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Trump suggests Berkeley could lose federal funds over violent protests at university

The University of California’s Berkeley campus has a storied history of protests and free speech. But Wednesday night it was roiled by violence surrounding a planned appearance by the highly controversial Breitbart writer Milo Yiannopoulos — and the show did not go on.

Berkeley police canceled the speech by Yiannopoulos after, they said, “an apparently organized violent attack and destruction of property” forced them to evacuate Yiannopoulos to protect him and the hundreds of protesters and audience members. The Berkeley statement blamed the violence — which included fires, the throwing of Molotov cocktails and fireworks thrown at officers — on a “group of about 150 masked agitators who came onto campus and interrupted an otherwise nonviolent protest.”

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The much larger group of nonviolent protesters appeared to include many students and faculty members. But it was the outside protesters who led to the event being called off. Authorities said that those protesters set fires, threw rocks and fireworks at police officers, and “attacked” some members of the crowd, who were then rescued by police officers.

“Campus officials said they condemn in the strongest possible terms the violence and unlawful behavior that was on display and deeply regret that those tactics will now overshadow the efforts of the majority to engage in legitimate and lawful protest against the performer’s presence and perspectives,” the university’s statement said.

Even though Berkeley resisted calls to rescind the invitation to Yiannopoulos and set up security to permit him to speak, President Trump went on Twitter this morning to condemn the university, blame it for the violence and suggest that its federal funding be cut. He tweeted, “If UC Berkeley does not allow free speech and practices violence on innocent people with a different point of view — no federal funds?”

Yiannopoulos has been stirring campus controversies for a year now — and his Breitbart connection has become more controversial, given that website’s links to Donald Trump. A Yiannopoulos appearance at the University of California, Davis, was called off amid protests — despite a strong push by the institution to enable the event to take place, even as officials criticized Yiannopoulos’s message. A man was shot and seriously wounded outside a Yiannopoulos appearance at the University of Washington last month.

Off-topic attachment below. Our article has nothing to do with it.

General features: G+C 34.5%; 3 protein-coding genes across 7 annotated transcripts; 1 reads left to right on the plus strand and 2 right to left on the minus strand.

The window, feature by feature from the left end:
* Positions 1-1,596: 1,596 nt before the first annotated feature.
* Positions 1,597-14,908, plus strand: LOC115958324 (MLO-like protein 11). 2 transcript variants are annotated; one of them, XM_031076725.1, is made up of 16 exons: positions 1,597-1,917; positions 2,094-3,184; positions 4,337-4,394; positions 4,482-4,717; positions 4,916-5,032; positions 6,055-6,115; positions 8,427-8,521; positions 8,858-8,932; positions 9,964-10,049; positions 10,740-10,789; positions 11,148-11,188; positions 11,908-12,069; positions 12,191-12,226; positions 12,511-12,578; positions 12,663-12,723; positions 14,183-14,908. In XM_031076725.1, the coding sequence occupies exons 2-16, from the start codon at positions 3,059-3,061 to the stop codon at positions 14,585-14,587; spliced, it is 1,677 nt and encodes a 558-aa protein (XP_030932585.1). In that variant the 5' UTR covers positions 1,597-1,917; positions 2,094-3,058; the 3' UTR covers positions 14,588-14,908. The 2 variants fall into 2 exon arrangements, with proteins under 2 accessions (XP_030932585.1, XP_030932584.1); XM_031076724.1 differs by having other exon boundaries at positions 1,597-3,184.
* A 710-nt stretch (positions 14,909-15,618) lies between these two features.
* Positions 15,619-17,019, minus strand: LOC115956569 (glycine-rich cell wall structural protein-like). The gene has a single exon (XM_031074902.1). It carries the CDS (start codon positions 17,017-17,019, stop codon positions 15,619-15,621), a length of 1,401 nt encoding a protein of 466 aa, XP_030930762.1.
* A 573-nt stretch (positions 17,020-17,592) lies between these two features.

Wednesday night’s protests focused as much or more on the president and his policies, which many of the protesters derided as “fascist.”

Like many campuses in this recent string of incidents surrounding Yiannopoulos appearances, Berkeley had ramped up its police presence and taken significant measures to guard against violence.

Berkeley officials also issued several statements both condemning the rhetoric Yiannopoulos typically uses and rejecting calls that the university prevent him from speaking. In the statements, the university noted that the campus Republican group invited Yiannopoulos and only that group could disinvite him.

In a message to the campus last week, Chancellor Nicholas Dirks rejected the idea that Yiannopoulos was promoting serious political debate. “In our view, Mr. Yiannopoulos is a troll and provocateur who uses odious behavior in part to ‘entertain,’ but also to deflect any serious engagement with ideas. He has been widely and rightly condemned for engaging in hate speech directed at a wide range of groups and individuals, as well as for disparaging and ridiculing individual audience members, particularly members of the LGBTQ community.”

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But Dirks also said that Berkeley would be wrong to bar Yiannopoulos from campus. “Consistent with the dictates of the First Amendment as uniformly and decisively interpreted by the courts, the university cannot censor or prohibit events or charge differential fees. Some have asked us whether attacks on individuals are also protected. In fact, critical statements and even the demeaning ridicule of individuals are largely protected by the Constitution; in this case, Yiannopoulos’s past words and deeds do not justify prior restraint on his freedom of expression or the cancellation of the event.”

This week, Berkeley officials also expressed alarm over plans announced on the Breitbart website to use the Yiannopoulos appearance at Berkeley to start a campaign against campus efforts to help students who lack the documentation to remain in the United States. “There are concerns that he will be employing the strategies of using pictures and personal information of Cal students during his speech, which, as you know, is simultaneously being live-streamed, therefore making these images widely available and subsequently putting students at risk,” said a message from the university’s student affairs office.

But journalists and others described a roving band of protesters who invaded the campus hours before the speech was to occur and rampaged.

Twitter and other social media were filled with images of the violence.

Inside Higher Ed is a free, daily online publication covering the fast-changing world of higher education.

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